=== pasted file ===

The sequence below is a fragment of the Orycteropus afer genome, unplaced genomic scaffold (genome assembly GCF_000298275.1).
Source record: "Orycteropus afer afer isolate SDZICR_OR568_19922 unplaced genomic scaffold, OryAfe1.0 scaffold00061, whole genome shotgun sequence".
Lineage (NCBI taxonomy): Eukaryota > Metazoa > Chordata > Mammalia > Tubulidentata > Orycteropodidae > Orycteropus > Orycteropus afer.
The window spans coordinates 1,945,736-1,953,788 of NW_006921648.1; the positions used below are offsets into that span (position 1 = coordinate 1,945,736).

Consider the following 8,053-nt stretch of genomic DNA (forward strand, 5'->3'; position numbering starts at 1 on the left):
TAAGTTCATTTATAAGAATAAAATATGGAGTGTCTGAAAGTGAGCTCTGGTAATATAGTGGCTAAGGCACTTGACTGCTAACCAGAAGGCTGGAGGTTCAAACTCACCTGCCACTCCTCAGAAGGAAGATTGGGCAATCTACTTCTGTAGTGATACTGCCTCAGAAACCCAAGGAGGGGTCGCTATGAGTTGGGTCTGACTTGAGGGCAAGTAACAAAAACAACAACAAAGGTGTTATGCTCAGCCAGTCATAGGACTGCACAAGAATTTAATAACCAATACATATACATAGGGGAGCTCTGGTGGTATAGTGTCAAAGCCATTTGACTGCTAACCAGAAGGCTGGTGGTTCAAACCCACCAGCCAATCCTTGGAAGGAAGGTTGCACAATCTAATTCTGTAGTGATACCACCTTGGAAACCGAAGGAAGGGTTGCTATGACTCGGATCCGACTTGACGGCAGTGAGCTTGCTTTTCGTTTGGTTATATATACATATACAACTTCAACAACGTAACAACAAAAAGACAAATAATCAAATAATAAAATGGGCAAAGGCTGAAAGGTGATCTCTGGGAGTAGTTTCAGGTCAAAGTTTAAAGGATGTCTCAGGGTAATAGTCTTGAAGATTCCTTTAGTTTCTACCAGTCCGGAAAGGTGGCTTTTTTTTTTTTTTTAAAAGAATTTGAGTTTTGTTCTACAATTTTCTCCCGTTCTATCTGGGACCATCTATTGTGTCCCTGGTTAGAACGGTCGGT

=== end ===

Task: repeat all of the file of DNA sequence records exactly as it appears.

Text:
The sequence below is a fragment of the Orycteropus afer genome, unplaced genomic scaffold (genome assembly GCF_000298275.1).
Source record: "Orycteropus afer afer isolate SDZICR_OR568_19922 unplaced genomic scaffold, OryAfe1.0 scaffold00061, whole genome shotgun sequence".
Lineage (NCBI taxonomy): Eukaryota > Metazoa > Chordata > Mammalia > Tubulidentata > Orycteropodidae > Orycteropus > Orycteropus afer.
The window spans coordinates 1,945,736-1,953,788 of NW_006921648.1; the positions used below are offsets into that span (position 1 = coordinate 1,945,736).

Consider the following 8,053-nt stretch of genomic DNA (forward strand, 5'->3'; position numbering starts at 1 on the left):
TAAGTTCATTTATAAGAATAAAATATGGAGTGTCTGAAAGTGAGCTCTGGTAATATAGTGGCTAAGGCACTTGACTGCTAACCAGAAGGCTGGAGGTTCAAACTCACCTGCCACTCCTCAGAAGGAAGATTGGGCAATCTACTTCTGTAGTGATACTGCCTCAGAAACCCAAGGAGGGGTCGCTATGAGTTGGGTCTGACTTGAGGGCAAGTAACAAAAACAACAACAAAGGTGTTATGCTCAGCCAGTCATAGGACTGCACAAGAATTTAATAACCAATACATATACATAGGGGAGCTCTGGTGGTATAGTGTCAAAGCCATTTGACTGCTAACCAGAAGGCTGGTGGTTCAAACCCACCAGCCAATCCTTGGAAGGAAGGTTGCACAATCTAATTCTGTAGTGATACCACCTTGGAAACCGAAGGAAGGGTTGCTATGACTCGGATCCGACTTGACGGCAGTGAGCTTGCTTTTCGTTTGGTTATATATACATATACAACTTCAACAACGTAACAACAAAAAGACAAATAATCAAATAATAAAATGGGCAAAGGCTGAAAGGTGATCTCTGGGAGTAGTTTCAGGTCAAAGTTTAAAGGATGTCTCAGGGTAATAGTCTTGAAGATTCCTTTAGTTTCTACCAGTCCGGAAAGGTGGCTTTTTTTTTTTTTTTAAAAGAATTTGAGTTTTGTTCTACAATTTTCTCCCGTTCTATCTGGGACCATCTATTGTGTCCCTGGTTAGAACGGTCGGT